Difference between Eggshell and Satin Paint

May 31, 2017 by Editorial Team

Need a paint job but can’t decide between eggshell and satin finishes? When it comes to painting your house, choosing the best type of paint is indeed as important as choosing the right color. In this article, we will help you understand the difference between eggshell and satin paint.

Descriptions

Eggshell vs Satin Paint

Eggshell paint, as the name suggests, has a finish similar to that of a real eggshell. It is smooth and is slightly reflective or glossy; its luster is about 10% to 25%. It can give any surface or item a heritage style look.

Once it dries, eggshell paint is fairly durable. It provides a protective layer to a surface and does a great job hiding dents, cracks, and other imperfections. It is easy to clean and maintain.

Eggshell paint is best suited for areas where there is not much foot traffic and dirt build-up. It can be used to paint ceilings and walls in bedrooms, living rooms, and dining rooms. Some manufacturers also have eggshell paints that can be used to paint the exterior walls, windows, and front doors. It can also be used to paint woodwork and home accents.

Additionally, eggshell paint is not recommended for the kitchen, bathroom, and kids’ room. It easily shows scuffs and may not be able to withstand the moisture.

On the other hand, satin paint gives any surface a soft, silky, or velvety finish. It creates a muted glow which gives any surface greater depth. Satin paint has 25% to 35% luster, giving any room an elegant luster.

Satin paint is extremely durable. It can withstand dirt, grime, and even moisture. Once dry, it can even be washed (scrubbing is not recommended). Because it of its durability, satin paint can be used to paint walls in areas where there is a lot of traffic or that are more prone to wear and tear. It is great for the walls in bathrooms, kitchens, foyers, hallways, family rooms, kids’ rooms, and laundry rooms. It can also be used to paint windows, shutters, door trims, or exteriors.

Like any other type of paint, satin paint has disadvantages. Because of its sheen, it does not have the capability to hide cracks, holes, dents, and other imperfections. Achieving an even finish when making touch-ups can also be difficult.

Eggshell vs Satin Paint

What, then, is the difference between eggshell and satin paint?

Eggshell paint has a finish that is similar to that of a real eggshell. It has a luster of about 10% to 25% and generally gives your room a heritage style effect. Satin paint, on the other hand, has a velvety or silky finish. It has a gloss of about 25% to 35% and can give your room a classy sheen.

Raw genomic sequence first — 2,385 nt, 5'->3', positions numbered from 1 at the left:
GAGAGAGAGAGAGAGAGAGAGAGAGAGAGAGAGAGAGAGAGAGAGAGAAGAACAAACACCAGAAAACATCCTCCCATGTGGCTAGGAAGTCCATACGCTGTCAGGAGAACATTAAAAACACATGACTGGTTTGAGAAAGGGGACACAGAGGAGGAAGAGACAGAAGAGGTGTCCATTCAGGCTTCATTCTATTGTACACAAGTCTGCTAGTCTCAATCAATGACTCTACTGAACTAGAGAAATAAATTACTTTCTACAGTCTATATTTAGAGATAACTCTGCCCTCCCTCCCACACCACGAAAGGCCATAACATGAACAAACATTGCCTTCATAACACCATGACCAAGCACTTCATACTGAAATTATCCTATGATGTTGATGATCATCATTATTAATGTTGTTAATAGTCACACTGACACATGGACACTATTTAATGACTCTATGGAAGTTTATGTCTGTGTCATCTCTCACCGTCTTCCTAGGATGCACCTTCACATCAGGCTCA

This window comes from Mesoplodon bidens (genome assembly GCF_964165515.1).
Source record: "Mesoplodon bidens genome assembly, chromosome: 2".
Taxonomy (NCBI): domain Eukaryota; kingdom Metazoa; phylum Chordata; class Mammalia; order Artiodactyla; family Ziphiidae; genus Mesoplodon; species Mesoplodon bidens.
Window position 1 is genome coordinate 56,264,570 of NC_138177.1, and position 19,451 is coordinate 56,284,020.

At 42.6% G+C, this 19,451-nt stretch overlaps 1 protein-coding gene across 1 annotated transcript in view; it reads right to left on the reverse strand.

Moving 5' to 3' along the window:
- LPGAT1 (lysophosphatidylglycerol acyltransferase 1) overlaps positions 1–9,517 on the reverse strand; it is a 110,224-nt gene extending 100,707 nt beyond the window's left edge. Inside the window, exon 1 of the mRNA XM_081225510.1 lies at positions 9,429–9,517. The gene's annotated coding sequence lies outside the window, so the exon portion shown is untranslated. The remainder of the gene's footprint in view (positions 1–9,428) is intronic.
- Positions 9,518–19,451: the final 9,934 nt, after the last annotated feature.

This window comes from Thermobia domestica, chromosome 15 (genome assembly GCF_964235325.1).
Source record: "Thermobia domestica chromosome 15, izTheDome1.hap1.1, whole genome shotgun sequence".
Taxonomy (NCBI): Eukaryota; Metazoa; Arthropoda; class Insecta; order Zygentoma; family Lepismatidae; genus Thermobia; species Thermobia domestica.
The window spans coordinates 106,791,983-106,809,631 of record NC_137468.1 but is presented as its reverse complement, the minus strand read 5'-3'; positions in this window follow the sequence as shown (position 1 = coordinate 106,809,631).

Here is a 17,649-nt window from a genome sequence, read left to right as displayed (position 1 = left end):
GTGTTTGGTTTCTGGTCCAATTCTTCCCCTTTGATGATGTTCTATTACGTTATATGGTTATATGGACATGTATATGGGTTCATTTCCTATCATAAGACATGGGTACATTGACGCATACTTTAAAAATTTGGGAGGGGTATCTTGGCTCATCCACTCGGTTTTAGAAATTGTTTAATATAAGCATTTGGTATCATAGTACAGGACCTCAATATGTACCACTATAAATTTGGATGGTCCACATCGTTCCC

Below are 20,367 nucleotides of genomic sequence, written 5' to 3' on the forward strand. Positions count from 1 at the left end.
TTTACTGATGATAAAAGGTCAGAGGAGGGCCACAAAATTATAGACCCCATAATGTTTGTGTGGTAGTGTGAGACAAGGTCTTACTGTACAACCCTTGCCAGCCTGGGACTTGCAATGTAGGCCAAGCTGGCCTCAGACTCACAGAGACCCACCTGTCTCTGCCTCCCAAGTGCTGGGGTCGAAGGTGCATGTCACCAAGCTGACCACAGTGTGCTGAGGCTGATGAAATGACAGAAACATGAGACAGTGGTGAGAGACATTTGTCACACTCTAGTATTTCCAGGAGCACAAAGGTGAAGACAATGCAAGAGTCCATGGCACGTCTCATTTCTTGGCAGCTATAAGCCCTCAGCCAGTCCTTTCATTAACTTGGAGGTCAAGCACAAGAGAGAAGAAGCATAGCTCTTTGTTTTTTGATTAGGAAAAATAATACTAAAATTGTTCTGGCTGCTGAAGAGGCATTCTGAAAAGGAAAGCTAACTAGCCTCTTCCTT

Because of its “eggshell effect,” eggshell paint does a great job of hiding imperfections on surfaces. Conversely, satin paint cannot conceal imperfections and uneven applications.

In terms of durability, eggshell paint is less durable than satin paint. Eggshell paint is recommended for low-traffic areas and places where there is less dirt build-up because it easily shows scuffs. Satin paint, on the contrary, can be used in high-traffic areas, exterior walls, and rooms that are more prone to wear and tear such as bathrooms, kitchens, hallways, kids’ rooms, and laundry rooms as it can withstand grime, dirt, and moisture.

Comparison Chart

Eggshell PaintSatin Paint
Has a finish that is similar to that of a real eggshellHas a velvety or silky finish
Has a faint gloss (10% to 25%)Creates a muted glow (25% to 35%)
Gives your room a heritage style effectGives your room an elegant sheen
Can hide imperfections on surfacesCannot conceal imperfections and uneven paint applications
Not durable; can be used in low-traffic areas such as bedrooms, living rooms, and dining rooms; can be used to paint ceilings, woodwork, and home accents; not suitable for kitchens, bathrooms, or areas that are prone to dirt and moisture build-upExtremely durable; can be used in high-traffic areas such as bathrooms, kitchens, foyers, hallways, family rooms, kids’ rooms, and laundry room; can be used on windows, shutters, door trims, or exteriors; can withstand grime, dirt, and moisture